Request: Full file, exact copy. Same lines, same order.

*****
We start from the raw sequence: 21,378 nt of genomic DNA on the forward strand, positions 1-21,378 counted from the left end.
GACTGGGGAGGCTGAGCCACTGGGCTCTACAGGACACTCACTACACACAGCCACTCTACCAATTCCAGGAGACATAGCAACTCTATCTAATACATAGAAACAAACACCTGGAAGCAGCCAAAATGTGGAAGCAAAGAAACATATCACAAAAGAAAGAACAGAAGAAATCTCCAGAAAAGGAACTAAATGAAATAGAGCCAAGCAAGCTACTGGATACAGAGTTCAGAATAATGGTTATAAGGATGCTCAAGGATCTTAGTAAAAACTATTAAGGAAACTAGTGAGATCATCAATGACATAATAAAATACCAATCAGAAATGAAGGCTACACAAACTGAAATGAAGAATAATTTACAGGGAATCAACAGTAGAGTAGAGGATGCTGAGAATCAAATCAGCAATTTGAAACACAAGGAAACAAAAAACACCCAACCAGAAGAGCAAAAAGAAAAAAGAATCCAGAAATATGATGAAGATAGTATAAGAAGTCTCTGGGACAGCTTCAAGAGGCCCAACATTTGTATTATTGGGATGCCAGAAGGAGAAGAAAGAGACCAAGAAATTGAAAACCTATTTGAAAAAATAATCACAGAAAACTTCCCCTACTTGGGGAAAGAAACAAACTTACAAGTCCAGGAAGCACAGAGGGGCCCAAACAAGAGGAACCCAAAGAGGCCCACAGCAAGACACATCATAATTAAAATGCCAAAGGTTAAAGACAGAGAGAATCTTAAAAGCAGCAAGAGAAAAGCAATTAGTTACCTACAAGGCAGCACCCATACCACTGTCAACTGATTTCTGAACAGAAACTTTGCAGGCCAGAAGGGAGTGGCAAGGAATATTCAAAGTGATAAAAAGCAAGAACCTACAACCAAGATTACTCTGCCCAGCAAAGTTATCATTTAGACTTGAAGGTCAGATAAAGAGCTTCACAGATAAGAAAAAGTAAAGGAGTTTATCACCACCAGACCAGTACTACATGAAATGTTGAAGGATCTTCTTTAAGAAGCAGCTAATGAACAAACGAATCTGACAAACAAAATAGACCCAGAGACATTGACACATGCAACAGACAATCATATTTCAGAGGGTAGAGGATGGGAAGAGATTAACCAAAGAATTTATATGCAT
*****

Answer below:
We start from the raw sequence: 21,378 nt of genomic DNA on the forward strand, positions 1-21,378 counted from the left end.
GACTGGGGAGGCTGAGCCACTGGGCTCTACAGGACACTCACTACACACAGCCACTCTACCAATTCCAGGAGACATAGCAACTCTATCTAATACATAGAAACAAACACCTGGAAGCAGCCAAAATGTGGAAGCAAAGAAACATATCACAAAAGAAAGAACAGAAGAAATCTCCAGAAAAGGAACTAAATGAAATAGAGCCAAGCAAGCTACTGGATACAGAGTTCAGAATAATGGTTATAAGGATGCTCAAGGATCTTAGTAAAAACTATTAAGGAAACTAGTGAGATCATCAATGACATAATAAAATACCAATCAGAAATGAAGGCTACACAAACTGAAATGAAGAATAATTTACAGGGAATCAACAGTAGAGTAGAGGATGCTGAGAATCAAATCAGCAATTTGAAACACAAGGAAACAAAAAACACCCAACCAGAAGAGCAAAAAGAAAAAAGAATCCAGAAATATGATGAAGATAGTATAAGAAGTCTCTGGGACAGCTTCAAGAGGCCCAACATTTGTATTATTGGGATGCCAGAAGGAGAAGAAAGAGACCAAGAAATTGAAAACCTATTTGAAAAAATAATCACAGAAAACTTCCCCTACTTGGGGAAAGAAACAAACTTACAAGTCCAGGAAGCACAGAGGGGCCCAAACAAGAGGAACCCAAAGAGGCCCACAGCAAGACACATCATAATTAAAATGCCAAAGGTTAAAGACAGAGAGAATCTTAAAAGCAGCAAGAGAAAAGCAATTAGTTACCTACAAGGCAGCACCCATACCACTGTCAACTGATTTCTGAACAGAAACTTTGCAGGCCAGAAGGGAGTGGCAAGGAATATTCAAAGTGATAAAAAGCAAGAACCTACAACCAAGATTACTCTGCCCAGCAAAGTTATCATTTAGACTTGAAGGTCAGATAAAGAGCTTCACAGATAAGAAAAAGTAAAGGAGTTTATCACCACCAGACCAGTACTACATGAAATGTTGAAGGATCTTCTTTAAGAAGCAGCTAATGAACAAACGAATCTGACAAACAAAATAGACCCAGAGACATTGACACATGCAACAGACAATCATATTTCAGAGGGTAGAGGATGGGAAGAGATTAACCAAAGAATTTATATGCAT